Tired after three days of hard work, I am exercising my prerogative here; choosing to post some old writing rather than try to wrangle my brain in any useful way. Hey, I may have posted this piece here before. Regardless, here it is. I wrote this piece right before going to work one day, after a couple of hours of cruising on bicycles with my friend, Cheryl. I could go on at length about Cheryl, but suffice it to say that she was one the most intelligent and sexiest women I have known. I’m sad that I lost touch with her.
Peace out, y’all. Goof gloriously.
Chances are my spirit still walks the woods along the Seven Mile River in rural Spencer, Massachusetts. I must chuckle at the image of some psychic sensitive seeing the apparition of this grinning stranger with a Florida tan wandering the trail along Browning Pond, stopping on occasion and muttering, “Oh, wow”. Or greeting some fellow creature, “Yo, dude!”. And the psychic sensitive is wondering … who is this spectral pilgrim and why doesn’t he look dead? That spirit still walks those woods and I am not dead. I am alive and well and living in a concrete cottage on Windley Key, in a place usually associated with Bogart, Buffet, Hemingway, pina coladas and hurricanes.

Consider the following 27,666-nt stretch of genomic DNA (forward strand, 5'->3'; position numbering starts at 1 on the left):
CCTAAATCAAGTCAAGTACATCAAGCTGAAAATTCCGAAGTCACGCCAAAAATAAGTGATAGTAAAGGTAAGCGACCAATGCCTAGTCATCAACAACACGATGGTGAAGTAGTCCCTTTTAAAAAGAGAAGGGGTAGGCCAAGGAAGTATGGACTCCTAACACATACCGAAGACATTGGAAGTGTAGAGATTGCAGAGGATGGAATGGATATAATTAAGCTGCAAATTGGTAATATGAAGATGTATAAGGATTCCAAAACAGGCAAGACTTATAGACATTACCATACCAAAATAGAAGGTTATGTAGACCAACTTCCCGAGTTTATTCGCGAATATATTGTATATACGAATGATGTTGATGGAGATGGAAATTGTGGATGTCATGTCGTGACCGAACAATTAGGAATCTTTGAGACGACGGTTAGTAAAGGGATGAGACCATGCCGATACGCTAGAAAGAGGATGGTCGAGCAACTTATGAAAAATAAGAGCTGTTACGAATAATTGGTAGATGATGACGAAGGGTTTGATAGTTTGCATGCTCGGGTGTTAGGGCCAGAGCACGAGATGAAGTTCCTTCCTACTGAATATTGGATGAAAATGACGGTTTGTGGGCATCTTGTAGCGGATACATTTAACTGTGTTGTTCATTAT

The Seven Mile River has become my inner sanctum, the place I go mentally when the stress is running high. There is a lot of that these days. This is South Florida, seven weeks after Hurricane Andrew.
I sob involuntarily as I write these words and my eyes become misted with tears. Stress is pandemic. There is no being flippant. You want to shout to the world, “Look! This is horrible!”. When disaster strikes this close to home you want to cry. Go ahead. It helps.